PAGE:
Could you give me some information on the origin of the word nisu? Is it a Swedish word? When did pulla replace this word? I live in Ohio, and the Finnish…

Posted
17.8.2009

Could you give me some information on the origin of the word nisu? Is it a Swedish word? When did pulla replace this word?
I live in Ohio, and the Finnish-Americans here still use the word nisu instead of pulla.

Answer

Answered
18.8.2009
Last updated
18.8.2009

According to the etymological dictionary of modern Finnish language the word “nisu” has an analogue in all of the near related languages. Karelian and Estonian languages have the word “nisu” and the Veps language “ńižu”. Also the Sami language knows the word “njizzi” which is apparently derived from the same origin. The word is most likely a derivative of a word that means breast or teat (the Finnish word “nisä”). The concept of this is that the product of the teat (which is white and sweet milk) has same qualities that the mild-flavoured grain (wheat). In the Finnish literary language “nisu” has appeared since Agricola and it has been the primary designation of wheat until the 19th century.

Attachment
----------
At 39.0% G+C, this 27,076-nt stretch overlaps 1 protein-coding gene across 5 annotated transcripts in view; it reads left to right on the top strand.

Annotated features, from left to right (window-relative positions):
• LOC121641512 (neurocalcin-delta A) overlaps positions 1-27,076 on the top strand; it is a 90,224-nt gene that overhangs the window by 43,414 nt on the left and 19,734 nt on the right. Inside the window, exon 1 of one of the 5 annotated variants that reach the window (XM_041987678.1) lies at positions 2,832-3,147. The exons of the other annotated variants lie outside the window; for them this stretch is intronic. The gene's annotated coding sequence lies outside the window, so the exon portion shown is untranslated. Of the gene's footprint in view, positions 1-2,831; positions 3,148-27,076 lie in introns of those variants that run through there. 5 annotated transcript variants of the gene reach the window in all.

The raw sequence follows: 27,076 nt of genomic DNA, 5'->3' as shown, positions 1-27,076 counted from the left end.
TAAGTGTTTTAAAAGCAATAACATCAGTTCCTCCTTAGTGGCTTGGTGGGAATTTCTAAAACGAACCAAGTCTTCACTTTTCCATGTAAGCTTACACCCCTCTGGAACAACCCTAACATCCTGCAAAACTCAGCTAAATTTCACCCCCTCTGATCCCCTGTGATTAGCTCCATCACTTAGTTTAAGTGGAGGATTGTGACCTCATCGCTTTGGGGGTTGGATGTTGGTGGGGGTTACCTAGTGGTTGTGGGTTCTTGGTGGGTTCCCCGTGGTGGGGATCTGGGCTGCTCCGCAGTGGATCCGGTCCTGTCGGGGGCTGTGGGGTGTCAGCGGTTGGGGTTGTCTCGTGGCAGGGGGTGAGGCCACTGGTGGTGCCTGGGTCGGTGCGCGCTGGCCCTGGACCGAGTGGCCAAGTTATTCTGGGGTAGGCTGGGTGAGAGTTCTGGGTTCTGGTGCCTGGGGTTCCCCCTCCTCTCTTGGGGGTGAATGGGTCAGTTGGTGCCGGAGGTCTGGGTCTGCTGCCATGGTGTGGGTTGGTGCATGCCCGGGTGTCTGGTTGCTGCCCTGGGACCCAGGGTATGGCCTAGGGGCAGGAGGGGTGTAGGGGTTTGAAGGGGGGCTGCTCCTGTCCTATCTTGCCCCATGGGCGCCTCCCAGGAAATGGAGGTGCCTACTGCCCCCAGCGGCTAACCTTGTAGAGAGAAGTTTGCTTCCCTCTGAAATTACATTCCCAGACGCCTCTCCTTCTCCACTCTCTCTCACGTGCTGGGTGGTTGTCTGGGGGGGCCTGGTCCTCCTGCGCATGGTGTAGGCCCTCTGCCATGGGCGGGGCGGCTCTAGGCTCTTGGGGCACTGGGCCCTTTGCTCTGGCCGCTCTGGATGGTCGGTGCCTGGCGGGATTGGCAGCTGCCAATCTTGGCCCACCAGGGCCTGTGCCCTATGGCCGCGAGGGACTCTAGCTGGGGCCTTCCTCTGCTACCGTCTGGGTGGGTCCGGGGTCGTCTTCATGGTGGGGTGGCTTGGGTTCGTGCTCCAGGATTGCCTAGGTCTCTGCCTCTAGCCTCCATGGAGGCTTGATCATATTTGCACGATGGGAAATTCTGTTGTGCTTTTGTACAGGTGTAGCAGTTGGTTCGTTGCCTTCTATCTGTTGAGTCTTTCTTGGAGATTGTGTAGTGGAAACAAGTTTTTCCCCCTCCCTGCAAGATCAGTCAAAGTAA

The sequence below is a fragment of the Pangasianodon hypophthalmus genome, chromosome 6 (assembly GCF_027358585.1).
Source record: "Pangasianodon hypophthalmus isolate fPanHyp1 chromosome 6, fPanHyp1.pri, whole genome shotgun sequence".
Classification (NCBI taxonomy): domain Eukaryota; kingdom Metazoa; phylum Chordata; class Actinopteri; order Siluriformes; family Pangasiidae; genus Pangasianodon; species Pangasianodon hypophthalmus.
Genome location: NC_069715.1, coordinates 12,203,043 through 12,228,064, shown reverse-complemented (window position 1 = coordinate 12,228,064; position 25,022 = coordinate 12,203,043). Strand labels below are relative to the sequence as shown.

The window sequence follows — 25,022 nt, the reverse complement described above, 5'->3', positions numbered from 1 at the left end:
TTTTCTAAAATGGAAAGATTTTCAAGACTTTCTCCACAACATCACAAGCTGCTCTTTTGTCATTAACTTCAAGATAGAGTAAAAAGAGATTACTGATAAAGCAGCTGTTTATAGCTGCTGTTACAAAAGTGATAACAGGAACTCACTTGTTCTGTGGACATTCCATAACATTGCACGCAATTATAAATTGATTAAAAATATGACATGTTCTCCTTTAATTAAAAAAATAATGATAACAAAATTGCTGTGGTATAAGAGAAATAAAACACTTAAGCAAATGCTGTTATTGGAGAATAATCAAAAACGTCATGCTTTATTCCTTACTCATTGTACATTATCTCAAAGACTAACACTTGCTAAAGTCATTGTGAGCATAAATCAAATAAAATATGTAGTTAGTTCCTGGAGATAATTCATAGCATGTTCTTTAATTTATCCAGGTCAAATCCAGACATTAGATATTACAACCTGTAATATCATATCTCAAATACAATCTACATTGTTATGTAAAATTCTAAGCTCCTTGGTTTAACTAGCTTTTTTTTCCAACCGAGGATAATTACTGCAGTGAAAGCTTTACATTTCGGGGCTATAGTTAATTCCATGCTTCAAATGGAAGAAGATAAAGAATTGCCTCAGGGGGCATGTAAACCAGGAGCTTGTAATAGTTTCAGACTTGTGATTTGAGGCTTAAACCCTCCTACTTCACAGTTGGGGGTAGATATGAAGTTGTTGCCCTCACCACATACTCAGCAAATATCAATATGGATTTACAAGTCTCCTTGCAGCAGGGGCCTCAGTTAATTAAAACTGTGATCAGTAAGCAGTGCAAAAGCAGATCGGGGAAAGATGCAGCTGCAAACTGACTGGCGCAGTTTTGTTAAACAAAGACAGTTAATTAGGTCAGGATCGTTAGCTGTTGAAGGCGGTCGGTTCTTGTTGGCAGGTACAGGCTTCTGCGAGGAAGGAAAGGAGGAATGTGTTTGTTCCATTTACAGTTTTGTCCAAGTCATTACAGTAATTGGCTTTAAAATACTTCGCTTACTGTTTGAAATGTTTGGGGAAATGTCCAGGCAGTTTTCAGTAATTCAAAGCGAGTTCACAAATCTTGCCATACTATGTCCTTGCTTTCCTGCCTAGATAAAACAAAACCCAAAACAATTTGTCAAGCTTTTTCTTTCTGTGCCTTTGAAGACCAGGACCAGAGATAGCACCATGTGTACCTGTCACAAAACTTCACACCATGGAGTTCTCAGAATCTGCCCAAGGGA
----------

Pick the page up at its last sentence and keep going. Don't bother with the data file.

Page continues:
The word “pulla” is a loan from “bulla” in the Finland Swedish language. The Swedish language has the word “bulle” which has the same meaning. However in the Finnish literary language the word “pulla” (which means pastry, bakery or a meatball [lihapulla]) has been used only from the early 20th century. In the 19th century the Swedish word “bulle” was translated as “kakku”, “kakkonen” or “kyrsänen”.

References:
HÄKKINEN, Kaisa. 2004. Nykysuomen etymologinen sanakirja. Helsinki: WSOY.

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